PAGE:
Wednesday, April 28, 2010

A Greek Leadership Legacy

By Kristen Klingler, '10, Alpha Gamma Delta

As a senior enjoying my last few weeks at Lehigh University, I’m finding myself reflecting on the experiences that I’ve had over the past four years. It’s hard to believe that in just a few short weeks, I will be on Goodman Campus with the rest of my 2010 classmates, waiting to receive my diploma. What is it that makes the college years go by so fast? Is it the lifetime friends, the unforgettably fun times? Of course, the people you meet and the times that you share with them make a college experience memorable. But the most incredible aspect of college life, I think, is something that people may not even recognize while they’re students - it is the transformation that a person goes through during their time at Lehigh that makes the experience so unforgettable. I am certainly not the same person that I was four years ago and I would never have become the person I am today without the experiences I’ve had at Lehigh and as a part of Greek Life…

If you would have told me during my first semester of freshman year that I was going to join a sorority, I would have told you that you were crazy. To make a long story short… I fell in love with Alpha Gamma Delta, and when I received a bid there, I accepted, thinking that it would be a great way to get more involved on campus and to meet some new people. What I didn’t realize was that by accepting my bid at Alpha Gam, I was getting myself into much more than “just another extracurricular activity.” I was about to make some of the most incredible friends of my life: Friends that would laugh with me through the most ridiculous scenarios… friends that would provide their shoulders to cry on when I needed it the most… and undoubtedly, I met the friends that would motivate and inspire me to work passionately to improve my Alpha Gam chapter, the Greek community and Lehigh’s campus during my four year stay.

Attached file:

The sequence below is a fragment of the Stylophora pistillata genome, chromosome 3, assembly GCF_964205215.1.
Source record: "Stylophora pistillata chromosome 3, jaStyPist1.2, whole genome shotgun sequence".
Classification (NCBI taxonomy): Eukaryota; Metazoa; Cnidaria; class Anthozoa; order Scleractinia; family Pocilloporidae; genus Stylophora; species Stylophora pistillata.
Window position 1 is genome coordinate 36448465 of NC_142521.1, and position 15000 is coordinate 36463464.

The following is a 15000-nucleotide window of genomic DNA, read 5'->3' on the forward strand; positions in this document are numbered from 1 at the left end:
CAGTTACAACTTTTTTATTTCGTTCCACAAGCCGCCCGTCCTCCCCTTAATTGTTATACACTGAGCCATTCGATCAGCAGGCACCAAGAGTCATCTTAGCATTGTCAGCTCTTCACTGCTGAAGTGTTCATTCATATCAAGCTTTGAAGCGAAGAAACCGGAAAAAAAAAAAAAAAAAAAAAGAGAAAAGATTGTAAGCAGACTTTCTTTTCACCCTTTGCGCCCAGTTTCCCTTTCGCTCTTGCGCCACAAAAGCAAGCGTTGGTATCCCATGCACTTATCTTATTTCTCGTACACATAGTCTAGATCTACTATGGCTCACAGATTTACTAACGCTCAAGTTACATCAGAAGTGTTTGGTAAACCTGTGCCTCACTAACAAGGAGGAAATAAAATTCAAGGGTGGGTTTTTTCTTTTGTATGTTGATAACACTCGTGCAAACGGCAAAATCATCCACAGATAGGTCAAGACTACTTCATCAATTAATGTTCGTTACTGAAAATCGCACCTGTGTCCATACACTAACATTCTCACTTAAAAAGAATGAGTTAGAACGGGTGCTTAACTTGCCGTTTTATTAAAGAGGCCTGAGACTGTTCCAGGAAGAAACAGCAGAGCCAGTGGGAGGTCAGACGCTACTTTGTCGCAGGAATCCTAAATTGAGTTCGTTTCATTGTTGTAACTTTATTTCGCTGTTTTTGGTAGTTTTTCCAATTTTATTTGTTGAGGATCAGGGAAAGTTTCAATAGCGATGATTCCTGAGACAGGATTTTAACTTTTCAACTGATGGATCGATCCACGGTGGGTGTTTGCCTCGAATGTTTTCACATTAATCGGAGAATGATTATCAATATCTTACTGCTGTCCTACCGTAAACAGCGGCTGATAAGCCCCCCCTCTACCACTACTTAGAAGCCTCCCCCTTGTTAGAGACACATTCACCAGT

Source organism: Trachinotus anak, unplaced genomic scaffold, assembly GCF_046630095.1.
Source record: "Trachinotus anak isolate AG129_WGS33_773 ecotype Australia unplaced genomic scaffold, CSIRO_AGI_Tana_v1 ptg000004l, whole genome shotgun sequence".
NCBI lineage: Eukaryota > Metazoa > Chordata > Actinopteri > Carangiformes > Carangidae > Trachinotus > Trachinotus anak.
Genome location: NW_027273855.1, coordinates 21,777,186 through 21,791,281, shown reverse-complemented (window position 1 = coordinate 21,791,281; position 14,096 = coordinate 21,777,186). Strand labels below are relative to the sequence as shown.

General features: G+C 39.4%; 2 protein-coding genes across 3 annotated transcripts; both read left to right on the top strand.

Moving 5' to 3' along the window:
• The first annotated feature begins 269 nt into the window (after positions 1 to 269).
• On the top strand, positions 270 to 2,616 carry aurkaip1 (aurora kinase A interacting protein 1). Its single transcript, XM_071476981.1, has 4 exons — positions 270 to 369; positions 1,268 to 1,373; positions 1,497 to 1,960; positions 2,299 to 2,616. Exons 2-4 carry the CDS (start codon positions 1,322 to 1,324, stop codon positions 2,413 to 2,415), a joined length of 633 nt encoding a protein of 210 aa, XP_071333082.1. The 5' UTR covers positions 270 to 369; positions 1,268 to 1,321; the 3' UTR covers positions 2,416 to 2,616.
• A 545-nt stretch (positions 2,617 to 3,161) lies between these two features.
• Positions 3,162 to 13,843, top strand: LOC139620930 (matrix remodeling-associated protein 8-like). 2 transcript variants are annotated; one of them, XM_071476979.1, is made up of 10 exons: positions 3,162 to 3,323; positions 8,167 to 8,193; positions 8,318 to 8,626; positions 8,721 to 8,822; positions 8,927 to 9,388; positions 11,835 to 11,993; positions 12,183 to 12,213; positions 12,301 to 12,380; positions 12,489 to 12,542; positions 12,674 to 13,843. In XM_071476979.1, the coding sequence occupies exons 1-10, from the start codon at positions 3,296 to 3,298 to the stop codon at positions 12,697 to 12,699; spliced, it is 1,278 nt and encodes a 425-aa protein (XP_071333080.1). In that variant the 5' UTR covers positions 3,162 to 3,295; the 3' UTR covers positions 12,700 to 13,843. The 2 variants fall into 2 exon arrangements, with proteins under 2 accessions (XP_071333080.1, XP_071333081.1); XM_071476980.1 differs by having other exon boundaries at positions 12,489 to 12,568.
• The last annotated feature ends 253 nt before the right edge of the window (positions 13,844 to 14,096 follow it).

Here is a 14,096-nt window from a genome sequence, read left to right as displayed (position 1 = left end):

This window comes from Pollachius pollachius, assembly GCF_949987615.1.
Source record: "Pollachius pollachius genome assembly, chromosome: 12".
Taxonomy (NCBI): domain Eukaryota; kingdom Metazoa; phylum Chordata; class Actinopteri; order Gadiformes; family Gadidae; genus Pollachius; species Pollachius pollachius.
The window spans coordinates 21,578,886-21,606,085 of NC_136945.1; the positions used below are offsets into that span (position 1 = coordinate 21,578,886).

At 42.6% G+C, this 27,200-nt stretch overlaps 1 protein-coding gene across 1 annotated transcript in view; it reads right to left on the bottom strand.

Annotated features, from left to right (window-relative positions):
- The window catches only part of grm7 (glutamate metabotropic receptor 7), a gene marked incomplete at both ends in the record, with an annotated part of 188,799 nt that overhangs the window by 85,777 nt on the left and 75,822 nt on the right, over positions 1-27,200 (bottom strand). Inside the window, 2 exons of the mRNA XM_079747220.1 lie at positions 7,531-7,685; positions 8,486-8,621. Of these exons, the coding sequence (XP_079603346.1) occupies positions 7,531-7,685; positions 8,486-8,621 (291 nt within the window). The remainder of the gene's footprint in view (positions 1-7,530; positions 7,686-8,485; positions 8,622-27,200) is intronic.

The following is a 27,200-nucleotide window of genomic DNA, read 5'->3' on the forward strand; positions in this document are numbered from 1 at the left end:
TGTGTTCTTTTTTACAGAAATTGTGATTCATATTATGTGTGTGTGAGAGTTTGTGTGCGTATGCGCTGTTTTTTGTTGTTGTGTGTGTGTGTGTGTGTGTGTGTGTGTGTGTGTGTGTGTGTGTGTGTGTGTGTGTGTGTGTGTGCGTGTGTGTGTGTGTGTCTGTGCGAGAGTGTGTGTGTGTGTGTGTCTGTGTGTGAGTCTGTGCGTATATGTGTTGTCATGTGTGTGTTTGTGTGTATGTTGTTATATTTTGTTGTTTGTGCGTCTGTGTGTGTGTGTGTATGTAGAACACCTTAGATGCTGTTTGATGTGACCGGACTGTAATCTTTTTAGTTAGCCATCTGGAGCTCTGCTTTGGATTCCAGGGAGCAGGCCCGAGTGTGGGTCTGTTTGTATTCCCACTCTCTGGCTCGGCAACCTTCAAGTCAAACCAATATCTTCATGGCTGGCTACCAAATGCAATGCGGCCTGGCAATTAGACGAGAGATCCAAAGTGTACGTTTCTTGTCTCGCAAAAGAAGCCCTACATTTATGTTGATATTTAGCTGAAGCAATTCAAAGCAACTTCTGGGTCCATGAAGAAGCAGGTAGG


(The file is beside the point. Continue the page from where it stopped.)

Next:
I was initiated into the Zeta Beta chapter of AGD in the spring of 2007 and was later elected to be President during my junior year. While I was president, I transformed as a leader and as a person. I learned the importance of communication skills and mastered the arts of organization, time management, and planning ahead. But most of all, I learned how to push myself beyond the limits of what I thought I could do. I learned that with the right attitude and the right people backing you up, no task was too difficult to take on. This was probably the most valuable lesson I learned throughout my entire college career.

So what is the right attitude? And who are the right people?